Last time we explored some implications of the C# asynchronous operations for unit tests. We noticed that we need to orchestrate tests to honor the asynchronous nature of our code. This time we take a look at another pit fall. Again this example assumes that we’re developing a small desktop application.
Let’s start: This time our business operation sums up a value, let’s say it sums up money. Since it’s hard to earn a Dollar/Euro/Swiss Franc it takes a while. And to earn more we do this money earning process twice. Our synchronous code works just fine.
As said the method ‘EarnOneDollar’ takes a while. To improve the reactiveness of our desktop application we make this process asynchronous. First we make the ‘EarnOneDollar’-method asynchronous. In the ‘EarnMoney-‘method we start the two sub task asynchronously and then wait until everything is done. In the test we wait for the result and then check if the property has the right value.
A Race Condition, Oh noes!
Obviously we’ve introduced a race condition. However when that code runs in the regular desktop application it works fine. So why does it fail in the test setup? Remember my post about the synchronization context? This bites us here: Since there’s no synchronization context in the NUnit test-runner the continuations are executed on the thread-pool. This also means that the synchronization of our money counter variable is wrong. How do we fix that? Well we could synchronize the variable, but that’s quite ugly and bloats the code. I suggest to setup the environment so that it mimics a desktop application. This means that there’s a message pump and a synchronization context.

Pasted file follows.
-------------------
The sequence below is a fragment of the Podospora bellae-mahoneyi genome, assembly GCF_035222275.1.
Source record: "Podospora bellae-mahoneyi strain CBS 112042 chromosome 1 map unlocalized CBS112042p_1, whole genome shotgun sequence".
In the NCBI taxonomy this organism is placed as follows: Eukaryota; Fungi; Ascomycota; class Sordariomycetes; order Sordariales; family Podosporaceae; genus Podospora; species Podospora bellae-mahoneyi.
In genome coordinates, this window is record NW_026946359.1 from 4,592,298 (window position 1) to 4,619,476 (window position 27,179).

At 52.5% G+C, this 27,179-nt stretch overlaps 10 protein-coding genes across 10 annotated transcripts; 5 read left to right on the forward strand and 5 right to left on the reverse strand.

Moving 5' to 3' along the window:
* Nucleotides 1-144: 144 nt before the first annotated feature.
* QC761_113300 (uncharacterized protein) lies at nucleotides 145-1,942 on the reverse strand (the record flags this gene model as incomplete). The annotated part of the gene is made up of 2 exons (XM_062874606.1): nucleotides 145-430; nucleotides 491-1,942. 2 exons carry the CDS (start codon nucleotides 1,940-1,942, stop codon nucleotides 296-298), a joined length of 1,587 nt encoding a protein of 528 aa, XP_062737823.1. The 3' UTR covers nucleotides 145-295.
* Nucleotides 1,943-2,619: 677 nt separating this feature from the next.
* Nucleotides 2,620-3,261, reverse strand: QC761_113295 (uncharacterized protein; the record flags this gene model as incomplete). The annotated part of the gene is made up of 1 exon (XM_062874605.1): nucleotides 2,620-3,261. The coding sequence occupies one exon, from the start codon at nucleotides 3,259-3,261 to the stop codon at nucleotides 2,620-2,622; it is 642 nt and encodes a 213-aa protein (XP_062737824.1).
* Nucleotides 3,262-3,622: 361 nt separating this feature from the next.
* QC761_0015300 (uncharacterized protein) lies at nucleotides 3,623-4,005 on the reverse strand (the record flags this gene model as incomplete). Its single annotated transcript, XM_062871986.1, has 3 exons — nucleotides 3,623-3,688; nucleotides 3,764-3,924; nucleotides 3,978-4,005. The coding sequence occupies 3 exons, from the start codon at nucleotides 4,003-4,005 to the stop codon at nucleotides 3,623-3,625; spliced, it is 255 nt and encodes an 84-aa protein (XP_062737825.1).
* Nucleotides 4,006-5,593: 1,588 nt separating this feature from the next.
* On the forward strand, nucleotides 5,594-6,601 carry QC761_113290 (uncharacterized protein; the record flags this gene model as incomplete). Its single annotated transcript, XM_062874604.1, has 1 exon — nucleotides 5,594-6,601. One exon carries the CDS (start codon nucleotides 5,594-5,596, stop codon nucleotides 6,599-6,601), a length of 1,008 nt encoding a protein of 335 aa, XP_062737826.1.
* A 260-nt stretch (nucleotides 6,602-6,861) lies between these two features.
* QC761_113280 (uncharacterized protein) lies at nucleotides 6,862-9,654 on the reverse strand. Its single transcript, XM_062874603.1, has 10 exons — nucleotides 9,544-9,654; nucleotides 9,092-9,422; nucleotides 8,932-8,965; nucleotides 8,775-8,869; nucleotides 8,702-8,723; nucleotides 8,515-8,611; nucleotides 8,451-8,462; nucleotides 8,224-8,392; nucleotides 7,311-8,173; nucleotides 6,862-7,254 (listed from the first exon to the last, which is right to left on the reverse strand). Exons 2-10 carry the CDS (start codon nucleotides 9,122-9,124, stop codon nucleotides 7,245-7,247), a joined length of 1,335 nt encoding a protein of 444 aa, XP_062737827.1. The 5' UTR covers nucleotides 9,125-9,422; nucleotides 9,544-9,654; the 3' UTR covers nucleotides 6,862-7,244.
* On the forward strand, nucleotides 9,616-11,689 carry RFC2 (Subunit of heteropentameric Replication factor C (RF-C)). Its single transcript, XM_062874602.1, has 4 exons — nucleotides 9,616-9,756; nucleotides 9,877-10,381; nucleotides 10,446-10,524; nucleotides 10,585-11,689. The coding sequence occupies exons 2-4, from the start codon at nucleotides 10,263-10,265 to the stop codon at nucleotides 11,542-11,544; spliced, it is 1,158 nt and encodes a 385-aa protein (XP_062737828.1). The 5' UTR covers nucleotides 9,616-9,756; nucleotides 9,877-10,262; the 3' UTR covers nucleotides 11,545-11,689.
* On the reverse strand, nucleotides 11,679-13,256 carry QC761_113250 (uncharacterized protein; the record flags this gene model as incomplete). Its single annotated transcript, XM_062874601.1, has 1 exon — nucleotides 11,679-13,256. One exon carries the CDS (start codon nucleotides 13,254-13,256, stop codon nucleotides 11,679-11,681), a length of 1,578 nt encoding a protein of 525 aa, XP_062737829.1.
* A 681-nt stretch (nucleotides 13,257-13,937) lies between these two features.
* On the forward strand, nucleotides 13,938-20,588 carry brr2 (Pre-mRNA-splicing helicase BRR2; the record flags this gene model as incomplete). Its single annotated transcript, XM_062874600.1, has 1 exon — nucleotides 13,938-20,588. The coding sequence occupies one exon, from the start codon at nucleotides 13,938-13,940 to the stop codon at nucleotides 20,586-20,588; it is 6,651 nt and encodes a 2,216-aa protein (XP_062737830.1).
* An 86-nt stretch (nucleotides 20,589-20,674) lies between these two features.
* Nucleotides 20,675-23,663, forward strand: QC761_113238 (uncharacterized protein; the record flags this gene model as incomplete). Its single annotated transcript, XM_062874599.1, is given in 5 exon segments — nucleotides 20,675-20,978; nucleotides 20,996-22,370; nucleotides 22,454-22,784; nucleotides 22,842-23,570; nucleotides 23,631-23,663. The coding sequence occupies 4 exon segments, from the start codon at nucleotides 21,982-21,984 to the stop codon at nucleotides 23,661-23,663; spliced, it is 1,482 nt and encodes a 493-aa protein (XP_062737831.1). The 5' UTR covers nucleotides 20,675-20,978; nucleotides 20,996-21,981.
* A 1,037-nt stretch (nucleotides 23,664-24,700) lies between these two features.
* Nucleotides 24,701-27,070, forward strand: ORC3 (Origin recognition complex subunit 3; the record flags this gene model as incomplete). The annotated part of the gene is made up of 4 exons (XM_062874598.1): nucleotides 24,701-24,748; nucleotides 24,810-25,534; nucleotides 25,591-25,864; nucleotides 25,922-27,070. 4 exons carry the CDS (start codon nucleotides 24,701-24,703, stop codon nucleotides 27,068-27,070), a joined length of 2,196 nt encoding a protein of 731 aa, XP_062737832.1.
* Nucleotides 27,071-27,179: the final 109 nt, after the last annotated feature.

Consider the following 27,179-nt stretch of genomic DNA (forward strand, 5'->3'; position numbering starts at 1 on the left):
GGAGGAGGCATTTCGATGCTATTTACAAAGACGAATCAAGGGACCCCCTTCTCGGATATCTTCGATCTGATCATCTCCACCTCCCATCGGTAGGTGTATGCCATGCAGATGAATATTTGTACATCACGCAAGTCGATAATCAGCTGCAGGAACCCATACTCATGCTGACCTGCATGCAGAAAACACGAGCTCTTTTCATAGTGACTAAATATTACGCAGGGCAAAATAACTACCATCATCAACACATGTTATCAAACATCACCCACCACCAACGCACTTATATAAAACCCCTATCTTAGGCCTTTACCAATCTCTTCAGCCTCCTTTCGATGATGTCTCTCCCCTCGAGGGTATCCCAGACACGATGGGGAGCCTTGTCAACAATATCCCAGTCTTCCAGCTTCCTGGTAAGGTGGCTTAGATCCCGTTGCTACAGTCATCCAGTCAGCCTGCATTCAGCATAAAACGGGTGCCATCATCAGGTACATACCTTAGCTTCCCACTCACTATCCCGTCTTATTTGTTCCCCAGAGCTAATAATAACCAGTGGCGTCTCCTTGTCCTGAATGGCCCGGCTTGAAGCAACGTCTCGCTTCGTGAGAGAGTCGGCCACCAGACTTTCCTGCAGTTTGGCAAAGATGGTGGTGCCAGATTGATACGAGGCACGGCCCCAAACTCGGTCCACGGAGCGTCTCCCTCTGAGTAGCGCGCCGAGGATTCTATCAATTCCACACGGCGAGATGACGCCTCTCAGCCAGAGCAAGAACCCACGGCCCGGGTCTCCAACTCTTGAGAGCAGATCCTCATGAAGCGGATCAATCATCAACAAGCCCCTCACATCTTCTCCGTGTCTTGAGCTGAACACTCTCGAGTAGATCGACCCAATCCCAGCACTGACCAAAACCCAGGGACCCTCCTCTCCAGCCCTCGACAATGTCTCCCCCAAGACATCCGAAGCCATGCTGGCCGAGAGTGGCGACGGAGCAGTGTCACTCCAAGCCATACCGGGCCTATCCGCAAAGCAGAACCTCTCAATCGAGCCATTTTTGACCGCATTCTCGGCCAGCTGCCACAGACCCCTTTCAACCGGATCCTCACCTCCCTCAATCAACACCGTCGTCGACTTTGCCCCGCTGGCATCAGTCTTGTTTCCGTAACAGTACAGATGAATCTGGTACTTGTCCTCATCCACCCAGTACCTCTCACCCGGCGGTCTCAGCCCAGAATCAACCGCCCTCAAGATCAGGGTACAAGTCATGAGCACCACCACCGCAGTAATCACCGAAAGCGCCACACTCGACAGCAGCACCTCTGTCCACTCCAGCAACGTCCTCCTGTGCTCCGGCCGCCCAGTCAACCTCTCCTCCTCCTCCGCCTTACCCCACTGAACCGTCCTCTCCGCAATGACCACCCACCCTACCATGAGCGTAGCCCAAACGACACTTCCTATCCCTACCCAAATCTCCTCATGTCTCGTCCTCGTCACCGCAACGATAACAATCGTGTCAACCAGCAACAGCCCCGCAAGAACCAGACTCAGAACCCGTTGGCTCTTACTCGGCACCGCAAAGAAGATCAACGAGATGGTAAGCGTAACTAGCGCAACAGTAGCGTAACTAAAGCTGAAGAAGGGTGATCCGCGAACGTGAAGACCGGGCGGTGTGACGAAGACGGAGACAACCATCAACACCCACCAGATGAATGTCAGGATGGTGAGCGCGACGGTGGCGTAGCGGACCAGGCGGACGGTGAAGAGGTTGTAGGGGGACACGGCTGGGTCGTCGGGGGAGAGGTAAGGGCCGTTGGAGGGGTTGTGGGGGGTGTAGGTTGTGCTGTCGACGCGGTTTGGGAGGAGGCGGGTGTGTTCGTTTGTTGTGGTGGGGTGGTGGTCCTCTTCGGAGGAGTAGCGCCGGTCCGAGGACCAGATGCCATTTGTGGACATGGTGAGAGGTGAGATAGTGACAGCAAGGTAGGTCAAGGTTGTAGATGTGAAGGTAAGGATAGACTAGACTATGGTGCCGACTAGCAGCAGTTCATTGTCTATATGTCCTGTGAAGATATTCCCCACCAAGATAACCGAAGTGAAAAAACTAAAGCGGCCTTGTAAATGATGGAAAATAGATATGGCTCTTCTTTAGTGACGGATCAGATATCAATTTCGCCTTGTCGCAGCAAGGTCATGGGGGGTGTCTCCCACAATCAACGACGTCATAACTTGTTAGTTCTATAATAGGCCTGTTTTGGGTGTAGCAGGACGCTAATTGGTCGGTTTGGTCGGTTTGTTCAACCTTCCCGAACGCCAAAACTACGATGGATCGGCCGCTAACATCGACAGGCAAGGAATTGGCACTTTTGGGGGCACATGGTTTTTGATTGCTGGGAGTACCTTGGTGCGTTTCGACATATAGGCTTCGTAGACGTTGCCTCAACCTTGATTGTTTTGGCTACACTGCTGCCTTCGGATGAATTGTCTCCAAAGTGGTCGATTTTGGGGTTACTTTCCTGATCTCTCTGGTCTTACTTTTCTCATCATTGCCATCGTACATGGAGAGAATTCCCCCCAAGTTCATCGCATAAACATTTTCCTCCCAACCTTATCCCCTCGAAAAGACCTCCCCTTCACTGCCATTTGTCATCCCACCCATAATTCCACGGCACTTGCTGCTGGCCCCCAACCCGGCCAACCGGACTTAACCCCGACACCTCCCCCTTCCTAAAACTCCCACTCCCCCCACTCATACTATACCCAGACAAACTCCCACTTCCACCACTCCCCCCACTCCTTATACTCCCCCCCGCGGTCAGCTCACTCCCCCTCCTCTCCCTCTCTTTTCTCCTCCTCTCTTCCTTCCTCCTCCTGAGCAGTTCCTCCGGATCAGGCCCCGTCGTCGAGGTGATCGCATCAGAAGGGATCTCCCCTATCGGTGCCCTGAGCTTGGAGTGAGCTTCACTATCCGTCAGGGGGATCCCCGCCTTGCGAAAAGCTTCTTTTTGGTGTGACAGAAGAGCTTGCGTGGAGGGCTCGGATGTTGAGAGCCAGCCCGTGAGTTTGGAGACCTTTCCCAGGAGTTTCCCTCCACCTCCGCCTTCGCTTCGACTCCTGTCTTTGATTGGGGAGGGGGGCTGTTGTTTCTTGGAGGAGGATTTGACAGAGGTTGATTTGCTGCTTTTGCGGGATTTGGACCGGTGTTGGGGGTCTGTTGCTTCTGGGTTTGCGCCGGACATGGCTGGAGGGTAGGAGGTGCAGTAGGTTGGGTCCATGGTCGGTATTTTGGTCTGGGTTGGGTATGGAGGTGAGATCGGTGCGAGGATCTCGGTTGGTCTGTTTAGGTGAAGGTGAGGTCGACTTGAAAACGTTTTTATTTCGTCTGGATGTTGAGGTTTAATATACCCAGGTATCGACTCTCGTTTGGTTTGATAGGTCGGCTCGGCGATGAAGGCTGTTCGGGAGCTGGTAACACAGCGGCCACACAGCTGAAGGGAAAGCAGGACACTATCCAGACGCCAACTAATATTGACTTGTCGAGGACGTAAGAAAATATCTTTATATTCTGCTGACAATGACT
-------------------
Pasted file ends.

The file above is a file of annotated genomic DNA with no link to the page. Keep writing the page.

Let’s introduce a special ‘test’-message pump. It is based on the example implementation from my previous post. This message pump processes messages until some special condition is matched. We create a static utility method which sets up the message pump and sets it as the synchronization context. This method expects a closure which contains the test to run. Additionally it passes an ‘awaiter’ to that test-closure. The ‘awaiter’ allows us to wait on a task and process messages meanwhile.
The Test Utility
Now we’re ready to update the test. We use this nice utility to provide a synchronization context for our test. We wrap our test in a closure and use the awaiter to wait for the process to finish
Conclusion And Follow-Up
This time we’ve looked at an example where the unit test fails due to invalid synchronization. It’s really important to understand the concept of the synchronization context also in unit tests. To ensure correct synchronization we’ve also introduced a utility class which sets up a special synchronization context for a test.
There’s more to come about async operations and unit testing. Meanwhile: Have a fun time playing with the Async CTP yourself.
- C# 5.0 Async-Feature: Unit Testing, Part I
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